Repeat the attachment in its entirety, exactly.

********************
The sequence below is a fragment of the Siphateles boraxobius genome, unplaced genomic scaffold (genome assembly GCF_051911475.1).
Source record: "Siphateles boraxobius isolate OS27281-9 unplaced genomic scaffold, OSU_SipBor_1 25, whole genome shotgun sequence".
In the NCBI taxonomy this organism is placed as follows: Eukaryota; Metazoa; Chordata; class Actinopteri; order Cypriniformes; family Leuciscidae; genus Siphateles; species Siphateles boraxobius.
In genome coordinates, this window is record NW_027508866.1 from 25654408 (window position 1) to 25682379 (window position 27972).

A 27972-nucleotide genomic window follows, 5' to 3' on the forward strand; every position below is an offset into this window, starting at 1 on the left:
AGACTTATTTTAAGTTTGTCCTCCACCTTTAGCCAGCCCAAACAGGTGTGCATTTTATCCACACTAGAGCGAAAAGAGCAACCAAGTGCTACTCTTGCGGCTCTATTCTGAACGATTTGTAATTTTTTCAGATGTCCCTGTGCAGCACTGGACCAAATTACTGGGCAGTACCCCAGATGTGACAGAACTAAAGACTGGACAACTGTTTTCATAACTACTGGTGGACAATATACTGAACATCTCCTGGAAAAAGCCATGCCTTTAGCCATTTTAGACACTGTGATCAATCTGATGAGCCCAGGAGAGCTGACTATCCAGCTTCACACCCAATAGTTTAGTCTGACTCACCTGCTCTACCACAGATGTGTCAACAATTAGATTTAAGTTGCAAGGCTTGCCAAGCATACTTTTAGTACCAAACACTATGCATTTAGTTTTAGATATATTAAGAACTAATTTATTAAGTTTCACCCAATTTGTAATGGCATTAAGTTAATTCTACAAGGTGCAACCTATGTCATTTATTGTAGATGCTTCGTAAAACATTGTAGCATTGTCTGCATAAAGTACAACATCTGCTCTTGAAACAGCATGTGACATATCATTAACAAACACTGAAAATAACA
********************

The sequence below is a fragment of the Siphateles boraxobius genome, unplaced genomic scaffold (genome assembly GCF_051911475.1).
Source record: "Siphateles boraxobius isolate OS27281-9 unplaced genomic scaffold, OSU_SipBor_1 25, whole genome shotgun sequence".
In the NCBI taxonomy this organism is placed as follows: Eukaryota; Metazoa; Chordata; class Actinopteri; order Cypriniformes; family Leuciscidae; genus Siphateles; species Siphateles boraxobius.
In genome coordinates, this window is record NW_027508866.1 from 25654408 (window position 1) to 25682379 (window position 27972).

A 27972-nucleotide genomic window follows, 5' to 3' on the forward strand; every position below is an offset into this window, starting at 1 on the left:
AGACTTATTTTAAGTTTGTCCTCCACCTTTAGCCAGCCCAAACAGGTGTGCATTTTATCCACACTAGAGCGAAAAGAGCAACCAAGTGCTACTCTTGCGGCTCTATTCTGAACGATTTGTAATTTTTTCAGATGTCCCTGTGCAGCACTGGACCAAATTACTGGGCAGTACCCCAGATGTGACAGAACTAAAGACTGGACAACTGTTTTCATAACTACTGGTGGACAATATACTGAACATCTCCTGGAAAAAGCCATGCCTTTAGCCATTTTAGACACTGTGATCAATCTGATGAGCCCAGGAGAGCTGACTATCCAGCTTCACACCCAATAGTTTAGTCTGACTCACCTGCTCTACCACAGATGTGTCAACAATTAGATTTAAGTTGCAAGGCTTGCCAAGCATACTTTTAGTACCAAACACTATGCATTTAGTTTTAGATATATTAAGAACTAATTTATTAAGTTTCACCCAATTTGTAATGGCATTAAGTTAATTCTACAAGGTGCAACCTATGTCATTTATTGTAGATGCTTCGTAAAACATTGTAGCATTGTCTGCATAAAGTACAACATCTGCTCTTGAAACAGCATGTGACATATCATTAACAAACACTGAAAATAACA